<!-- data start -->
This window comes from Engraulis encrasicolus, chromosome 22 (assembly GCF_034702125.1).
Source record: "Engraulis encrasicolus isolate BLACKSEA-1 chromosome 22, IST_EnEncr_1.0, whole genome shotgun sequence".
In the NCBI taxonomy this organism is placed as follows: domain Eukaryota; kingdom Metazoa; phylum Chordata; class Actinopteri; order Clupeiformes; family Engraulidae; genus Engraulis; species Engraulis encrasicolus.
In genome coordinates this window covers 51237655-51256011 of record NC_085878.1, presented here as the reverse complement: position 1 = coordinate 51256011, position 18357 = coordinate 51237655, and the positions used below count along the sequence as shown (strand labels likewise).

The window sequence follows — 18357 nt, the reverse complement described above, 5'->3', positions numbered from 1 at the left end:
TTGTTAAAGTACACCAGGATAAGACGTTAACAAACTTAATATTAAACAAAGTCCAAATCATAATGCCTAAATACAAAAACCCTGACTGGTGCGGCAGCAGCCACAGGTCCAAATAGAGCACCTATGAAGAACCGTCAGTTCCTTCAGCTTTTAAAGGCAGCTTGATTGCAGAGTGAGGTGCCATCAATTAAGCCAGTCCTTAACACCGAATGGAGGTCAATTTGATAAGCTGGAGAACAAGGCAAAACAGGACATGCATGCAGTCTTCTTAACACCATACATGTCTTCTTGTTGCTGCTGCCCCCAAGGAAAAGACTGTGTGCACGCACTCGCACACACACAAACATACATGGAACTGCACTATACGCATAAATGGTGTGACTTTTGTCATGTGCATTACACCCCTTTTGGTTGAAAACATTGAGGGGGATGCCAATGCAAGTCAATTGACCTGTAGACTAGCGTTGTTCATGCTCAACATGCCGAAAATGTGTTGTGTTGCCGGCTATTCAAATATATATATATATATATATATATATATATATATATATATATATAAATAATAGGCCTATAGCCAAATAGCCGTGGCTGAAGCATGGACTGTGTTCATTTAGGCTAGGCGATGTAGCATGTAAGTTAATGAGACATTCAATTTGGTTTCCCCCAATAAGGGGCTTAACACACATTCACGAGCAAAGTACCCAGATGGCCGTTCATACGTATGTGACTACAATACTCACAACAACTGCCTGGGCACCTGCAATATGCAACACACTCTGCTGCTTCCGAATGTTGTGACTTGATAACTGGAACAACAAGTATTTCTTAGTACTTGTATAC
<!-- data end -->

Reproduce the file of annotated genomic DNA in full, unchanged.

This window comes from Engraulis encrasicolus, chromosome 22 (assembly GCF_034702125.1).
Source record: "Engraulis encrasicolus isolate BLACKSEA-1 chromosome 22, IST_EnEncr_1.0, whole genome shotgun sequence".
In the NCBI taxonomy this organism is placed as follows: domain Eukaryota; kingdom Metazoa; phylum Chordata; class Actinopteri; order Clupeiformes; family Engraulidae; genus Engraulis; species Engraulis encrasicolus.
In genome coordinates this window covers 51237655-51256011 of record NC_085878.1, presented here as the reverse complement: position 1 = coordinate 51256011, position 18357 = coordinate 51237655, and the positions used below count along the sequence as shown (strand labels likewise).

The window sequence follows — 18357 nt, the reverse complement described above, 5'->3', positions numbered from 1 at the left end:
TTGTTAAAGTACACCAGGATAAGACGTTAACAAACTTAATATTAAACAAAGTCCAAATCATAATGCCTAAATACAAAAACCCTGACTGGTGCGGCAGCAGCCACAGGTCCAAATAGAGCACCTATGAAGAACCGTCAGTTCCTTCAGCTTTTAAAGGCAGCTTGATTGCAGAGTGAGGTGCCATCAATTAAGCCAGTCCTTAACACCGAATGGAGGTCAATTTGATAAGCTGGAGAACAAGGCAAAACAGGACATGCATGCAGTCTTCTTAACACCATACATGTCTTCTTGTTGCTGCTGCCCCCAAGGAAAAGACTGTGTGCACGCACTCGCACACACACAAACATACATGGAACTGCACTATACGCATAAATGGTGTGACTTTTGTCATGTGCATTACACCCCTTTTGGTTGAAAACATTGAGGGGGATGCCAATGCAAGTCAATTGACCTGTAGACTAGCGTTGTTCATGCTCAACATGCCGAAAATGTGTTGTGTTGCCGGCTATTCAAATATATATATATATATATATATATATATATATATATATATATATAAATAATAGGCCTATAGCCAAATAGCCGTGGCTGAAGCATGGACTGTGTTCATTTAGGCTAGGCGATGTAGCATGTAAGTTAATGAGACATTCAATTTGGTTTCCCCCAATAAGGGGCTTAACACACATTCACGAGCAAAGTACCCAGATGGCCGTTCATACGTATGTGACTACAATACTCACAACAACTGCCTGGGCACCTGCAATATGCAACACACTCTGCTGCTTCCGAATGTTGTGACTTGATAACTGGAACAACAAGTATTTCTTAGTACTTGTATAC